Quantcast

Latest New England Journal Stories

2014-01-16 14:04:47

An endotracheal extubation training video produced by Rafael Ortega, MD, the vice-chair of academic affairs for the department of anesthesiology at Boston Medical Center (BMC) and professor of anesthesiology at Boston University School of Medicine (BUSM), and his colleagues is featured in this week's New England Journal of Medicine. The training video, which is the seventh BMC-produced video to appear in the NEJM's Videos in Clinical Medicine section, provides best practices for physicians...

2014-01-16 10:01:37

Study shows safe and simpler treatment for potentially deadly, liver-damaging disease Efforts to cure hepatitis C, the liver-damaging infectious disease that has for years killed more Americans than HIV/AIDS, are about to get simpler and more effective, according to new research at Johns Hopkins and elsewhere. In a study to be reported in the Jan. 16 issue of the New England Journal of Medicine, researchers say combination treatments involving a pair of experimental, oral antiviral...

2014-01-16 09:59:10

Being overweight or obese does not lead to improved survival among patients with type 2 diabetes. The large-scale study led by Harvard School of Public Health (HSPH) researchers refutes previous studies that have suggested that, for people with diabetes, being overweight or obese could lead to lower mortality for people compared with normal-weight persons—the so-called "obesity paradox." The study appears in the January 16 issue of the New England Journal of Medicine. "These data...

2014-01-09 12:18:35

UH Case Medical Center one of US and European clinical trial sites showing marked improvements for sleep apnea sufferers Results published in a new study in the Jan. 9 issue of the New England Journal of Medicine report that mild electronic stimulation therapy to the upper airway during sleep is effective in reducing obstructive sleep apnea (OSA). In the Stimulation Therapy for Apnea Reduction (The STAR Trial) study, researchers tested an implantable electronic stimulation device called...

2013-12-05 13:34:48

Non-IVF treatments become bigger contributor Fertility technology in the United States has a huge influence on the frequency of twins, triplets, and other multiple births, according to new estimates published Dec. 5 in the New England Journal of Medicine. Dr. Eli Y. Adashi, professor of obstetrics and gynecology at Brown University, and his colleagues calculated that more than a third of twin births and more than three-quarters of triplets or higher-order births in the United States in...

2013-11-29 13:17:21

In light of new research, Dr. Andre Lacroix suggests genetic screening to find 'silent carriers' Genetic research that will be published tomorrow in the New England Journal of Medicine suggests to Dr. André Lacroix, professor at the University of Montreal, that clinicians' understanding and treatment of a form of Cushing's syndrome affecting both adrenal glands will be fundamentally changed, and that moreover, it might be appropriate to begin screening for the genetic mutations that cause...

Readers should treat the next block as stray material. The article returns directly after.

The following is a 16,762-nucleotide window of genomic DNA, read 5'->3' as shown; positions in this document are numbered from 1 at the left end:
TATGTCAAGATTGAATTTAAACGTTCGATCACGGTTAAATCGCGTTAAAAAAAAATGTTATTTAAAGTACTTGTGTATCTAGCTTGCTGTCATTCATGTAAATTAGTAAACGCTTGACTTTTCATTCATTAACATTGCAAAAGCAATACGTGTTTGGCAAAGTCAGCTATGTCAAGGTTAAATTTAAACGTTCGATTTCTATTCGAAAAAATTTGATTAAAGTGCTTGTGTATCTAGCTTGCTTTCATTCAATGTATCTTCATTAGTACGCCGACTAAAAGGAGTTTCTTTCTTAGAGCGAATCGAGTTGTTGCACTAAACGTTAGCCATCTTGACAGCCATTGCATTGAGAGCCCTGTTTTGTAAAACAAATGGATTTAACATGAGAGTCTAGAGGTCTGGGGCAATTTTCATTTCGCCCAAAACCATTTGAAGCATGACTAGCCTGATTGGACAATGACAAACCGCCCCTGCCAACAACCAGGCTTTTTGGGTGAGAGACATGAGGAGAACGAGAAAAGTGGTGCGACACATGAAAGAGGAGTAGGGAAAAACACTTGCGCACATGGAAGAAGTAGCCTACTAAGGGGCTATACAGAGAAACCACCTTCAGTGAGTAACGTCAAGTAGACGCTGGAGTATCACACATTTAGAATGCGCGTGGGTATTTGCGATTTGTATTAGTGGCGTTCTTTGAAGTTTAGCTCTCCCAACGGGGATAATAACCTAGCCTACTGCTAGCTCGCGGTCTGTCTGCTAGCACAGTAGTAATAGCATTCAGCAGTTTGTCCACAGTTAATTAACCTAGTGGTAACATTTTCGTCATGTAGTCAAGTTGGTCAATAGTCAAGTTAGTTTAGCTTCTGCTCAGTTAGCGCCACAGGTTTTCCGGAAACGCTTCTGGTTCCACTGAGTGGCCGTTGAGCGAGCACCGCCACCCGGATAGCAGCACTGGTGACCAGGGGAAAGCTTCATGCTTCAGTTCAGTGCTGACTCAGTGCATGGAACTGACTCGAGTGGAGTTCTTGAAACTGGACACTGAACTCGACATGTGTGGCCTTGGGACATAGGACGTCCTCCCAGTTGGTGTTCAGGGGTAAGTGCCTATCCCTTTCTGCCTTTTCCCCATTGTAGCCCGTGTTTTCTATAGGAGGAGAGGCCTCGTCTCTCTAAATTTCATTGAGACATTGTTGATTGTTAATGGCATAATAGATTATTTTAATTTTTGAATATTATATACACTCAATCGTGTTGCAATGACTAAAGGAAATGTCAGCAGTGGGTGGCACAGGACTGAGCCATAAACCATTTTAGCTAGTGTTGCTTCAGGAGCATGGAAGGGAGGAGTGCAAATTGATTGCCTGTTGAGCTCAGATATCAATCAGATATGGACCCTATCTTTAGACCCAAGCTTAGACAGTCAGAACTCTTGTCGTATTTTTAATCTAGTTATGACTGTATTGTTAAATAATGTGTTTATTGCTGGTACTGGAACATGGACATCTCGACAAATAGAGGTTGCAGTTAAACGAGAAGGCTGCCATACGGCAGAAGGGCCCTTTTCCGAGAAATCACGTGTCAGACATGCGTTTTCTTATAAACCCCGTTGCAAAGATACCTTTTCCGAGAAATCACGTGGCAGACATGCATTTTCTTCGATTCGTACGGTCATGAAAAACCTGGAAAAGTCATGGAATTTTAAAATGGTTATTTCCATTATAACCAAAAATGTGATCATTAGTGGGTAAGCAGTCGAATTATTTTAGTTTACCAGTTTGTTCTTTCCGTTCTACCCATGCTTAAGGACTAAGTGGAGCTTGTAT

2013-11-29 13:01:15

New England Journal of Medicine perspective highlights effects of education, prevention It's rare to hear good news about dementia. But that's what a New England Journal of Medicine Perspective article reports. The article discusses several recent studies that show how age-adjusted rates in aging populations have declined for people born later in the last century, particularly in those older people most likely to develop dementia and Alzheimer's disease. The Perspective also describes what...

2013-11-29 12:57:27

In an unprecedented windfall for public access to health data, University of Pittsburgh Graduate School of Public Health researchers have collected and digitized all weekly surveillance reports for reportable diseases in the United States going back more than 125 years. The easily searchable database, described in the Nov. 28 issue of the New England Journal of Medicine, is free and publicly available. Supported by the Bill & Melinda Gates Foundation and the National Institutes of...

2013-11-27 09:59:05

In the United States, African Americans have approximately twice the risk of end-stage renal disease compared to white Americans, despite a similar prevalence in earlier stages of chronic kidney disease. A large study co-authored by George Washington University (GW) researcher Dominic Raj, M.D., identifies factors that mediate differences in the progression of chronic kidney disease between black patients and white patients, as well as among black patients, in order to reduce the excess...

2013-11-19 12:23:40

Rhode Island Hospital researchers play lead roles in study; will present findings at the annual meeting of the American Heart Association According to the findings from a national research trial, people who suffer from a narrowing of the arteries that lead to the kidneys, or renal artery stenosis, do not experience better outcomes when renal stenting is used. Instead, a comprehensive regimen of drug and medical therapies works just as well. The national study, which was led by Rhode Island...


Word of the Day
callithump
  • A somewhat riotous parade, accompanied with the blowing of tin horns, and other discordant noises; also, a burlesque serenade; a charivari.
'Callithump' is a back-formation of 'callithumpian,' a 'fanciful formation' according to the Oxford English Dictionary. However, the English Dialect Dictionary, says 'Gallithumpians' is a Dorset and Devon word from the 1790s that refers to 'a society of radical social reformers' or 'noisy disturbers of elections and meetings.'
Related